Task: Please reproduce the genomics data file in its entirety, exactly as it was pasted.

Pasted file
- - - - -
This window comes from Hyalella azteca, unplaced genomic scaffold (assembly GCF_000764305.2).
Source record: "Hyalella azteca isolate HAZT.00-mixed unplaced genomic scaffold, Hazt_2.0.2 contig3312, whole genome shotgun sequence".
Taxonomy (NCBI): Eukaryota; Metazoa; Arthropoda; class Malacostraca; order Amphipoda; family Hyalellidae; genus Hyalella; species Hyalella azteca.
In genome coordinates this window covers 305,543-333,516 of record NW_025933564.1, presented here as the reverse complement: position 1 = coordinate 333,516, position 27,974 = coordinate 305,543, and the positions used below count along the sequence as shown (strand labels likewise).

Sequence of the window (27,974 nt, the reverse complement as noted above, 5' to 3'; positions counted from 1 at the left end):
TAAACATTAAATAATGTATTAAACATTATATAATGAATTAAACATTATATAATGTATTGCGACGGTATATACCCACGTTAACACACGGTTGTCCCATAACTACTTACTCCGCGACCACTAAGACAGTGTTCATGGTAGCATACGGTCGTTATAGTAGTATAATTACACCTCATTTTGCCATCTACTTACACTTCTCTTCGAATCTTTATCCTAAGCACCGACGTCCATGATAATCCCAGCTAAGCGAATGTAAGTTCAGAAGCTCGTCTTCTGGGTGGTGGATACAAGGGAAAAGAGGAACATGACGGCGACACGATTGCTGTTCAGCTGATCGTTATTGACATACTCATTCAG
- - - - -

This window comes from Hyalella azteca, unplaced genomic scaffold (assembly GCF_000764305.2).
Source record: "Hyalella azteca isolate HAZT.00-mixed unplaced genomic scaffold, Hazt_2.0.2 contig3312, whole genome shotgun sequence".
Taxonomy (NCBI): Eukaryota; Metazoa; Arthropoda; class Malacostraca; order Amphipoda; family Hyalellidae; genus Hyalella; species Hyalella azteca.
In genome coordinates this window covers 305,543-333,516 of record NW_025933564.1, presented here as the reverse complement: position 1 = coordinate 333,516, position 27,974 = coordinate 305,543, and the positions used below count along the sequence as shown (strand labels likewise).

Sequence of the window (27,974 nt, the reverse complement as noted above, 5' to 3'; positions counted from 1 at the left end):
TAAACATTAAATAATGTATTAAACATTATATAATGAATTAAACATTATATAATGTATTGCGACGGTATATACCCACGTTAACACACGGTTGTCCCATAACTACTTACTCCGCGACCACTAAGACAGTGTTCATGGTAGCATACGGTCGTTATAGTAGTATAATTACACCTCATTTTGCCATCTACTTACACTTCTCTTCGAATCTTTATCCTAAGCACCGACGTCCATGATAATCCCAGCTAAGCGAATGTAAGTTCAGAAGCTCGTCTTCTGGGTGGTGGATACAAGGGAAAAGAGGAACATGACGGCGACACGATTGCTGTTCAGCTGATCGTTATTGACATACTCATTCAG